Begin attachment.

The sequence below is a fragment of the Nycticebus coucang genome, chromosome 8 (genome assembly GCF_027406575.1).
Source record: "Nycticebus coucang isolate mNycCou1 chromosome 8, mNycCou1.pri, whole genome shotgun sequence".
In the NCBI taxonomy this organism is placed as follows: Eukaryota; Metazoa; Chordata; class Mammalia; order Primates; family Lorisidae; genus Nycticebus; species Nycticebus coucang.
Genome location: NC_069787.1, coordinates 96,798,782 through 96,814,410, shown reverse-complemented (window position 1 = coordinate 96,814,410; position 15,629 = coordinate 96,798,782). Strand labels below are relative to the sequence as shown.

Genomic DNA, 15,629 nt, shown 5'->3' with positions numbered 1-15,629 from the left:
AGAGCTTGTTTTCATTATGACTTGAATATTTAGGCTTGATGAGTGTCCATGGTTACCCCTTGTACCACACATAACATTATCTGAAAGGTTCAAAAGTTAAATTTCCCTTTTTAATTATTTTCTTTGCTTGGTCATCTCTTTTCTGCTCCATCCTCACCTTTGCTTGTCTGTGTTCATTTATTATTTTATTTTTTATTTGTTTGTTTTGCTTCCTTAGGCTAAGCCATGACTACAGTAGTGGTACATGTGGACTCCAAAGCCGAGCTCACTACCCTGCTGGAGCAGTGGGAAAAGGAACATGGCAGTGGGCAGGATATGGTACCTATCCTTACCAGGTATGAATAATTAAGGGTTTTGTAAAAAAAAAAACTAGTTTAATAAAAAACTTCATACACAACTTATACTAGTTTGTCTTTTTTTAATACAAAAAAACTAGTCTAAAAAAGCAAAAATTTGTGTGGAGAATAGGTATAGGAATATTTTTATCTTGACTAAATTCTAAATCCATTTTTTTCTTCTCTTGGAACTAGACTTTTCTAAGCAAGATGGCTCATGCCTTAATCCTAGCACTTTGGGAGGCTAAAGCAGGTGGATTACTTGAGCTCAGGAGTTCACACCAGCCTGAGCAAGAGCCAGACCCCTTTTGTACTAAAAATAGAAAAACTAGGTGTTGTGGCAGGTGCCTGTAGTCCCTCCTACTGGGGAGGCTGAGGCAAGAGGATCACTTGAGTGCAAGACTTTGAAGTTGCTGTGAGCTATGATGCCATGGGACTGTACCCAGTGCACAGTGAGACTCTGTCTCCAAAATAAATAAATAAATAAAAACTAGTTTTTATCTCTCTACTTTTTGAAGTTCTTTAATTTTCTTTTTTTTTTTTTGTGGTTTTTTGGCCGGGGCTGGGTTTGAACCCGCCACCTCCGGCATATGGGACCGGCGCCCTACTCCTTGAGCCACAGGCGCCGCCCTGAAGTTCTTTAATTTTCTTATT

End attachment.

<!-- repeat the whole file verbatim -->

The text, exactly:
The sequence below is a fragment of the Nycticebus coucang genome, chromosome 8 (genome assembly GCF_027406575.1).
Source record: "Nycticebus coucang isolate mNycCou1 chromosome 8, mNycCou1.pri, whole genome shotgun sequence".
In the NCBI taxonomy this organism is placed as follows: Eukaryota; Metazoa; Chordata; class Mammalia; order Primates; family Lorisidae; genus Nycticebus; species Nycticebus coucang.
Genome location: NC_069787.1, coordinates 96,798,782 through 96,814,410, shown reverse-complemented (window position 1 = coordinate 96,814,410; position 15,629 = coordinate 96,798,782). Strand labels below are relative to the sequence as shown.

Genomic DNA, 15,629 nt, shown 5'->3' with positions numbered 1-15,629 from the left:
AGAGCTTGTTTTCATTATGACTTGAATATTTAGGCTTGATGAGTGTCCATGGTTACCCCTTGTACCACACATAACATTATCTGAAAGGTTCAAAAGTTAAATTTCCCTTTTTAATTATTTTCTTTGCTTGGTCATCTCTTTTCTGCTCCATCCTCACCTTTGCTTGTCTGTGTTCATTTATTATTTTATTTTTTATTTGTTTGTTTTGCTTCCTTAGGCTAAGCCATGACTACAGTAGTGGTACATGTGGACTCCAAAGCCGAGCTCACTACCCTGCTGGAGCAGTGGGAAAAGGAACATGGCAGTGGGCAGGATATGGTACCTATCCTTACCAGGTATGAATAATTAAGGGTTTTGTAAAAAAAAAAACTAGTTTAATAAAAAACTTCATACACAACTTATACTAGTTTGTCTTTTTTTAATACAAAAAAACTAGTCTAAAAAAGCAAAAATTTGTGTGGAGAATAGGTATAGGAATATTTTTATCTTGACTAAATTCTAAATCCATTTTTTTCTTCTCTTGGAACTAGACTTTTCTAAGCAAGATGGCTCATGCCTTAATCCTAGCACTTTGGGAGGCTAAAGCAGGTGGATTACTTGAGCTCAGGAGTTCACACCAGCCTGAGCAAGAGCCAGACCCCTTTTGTACTAAAAATAGAAAAACTAGGTGTTGTGGCAGGTGCCTGTAGTCCCTCCTACTGGGGAGGCTGAGGCAAGAGGATCACTTGAGTGCAAGACTTTGAAGTTGCTGTGAGCTATGATGCCATGGGACTGTACCCAGTGCACAGTGAGACTCTGTCTCCAAAATAAATAAATAAATAAAAACTAGTTTTTATCTCTCTACTTTTTGAAGTTCTTTAATTTTCTTTTTTTTTTTTTGTGGTTTTTTGGCCGGGGCTGGGTTTGAACCCGCCACCTCCGGCATATGGGACCGGCGCCCTACTCCTTGAGCCACAGGCGCCGCCCTGAAGTTCTTTAATTTTCTTATT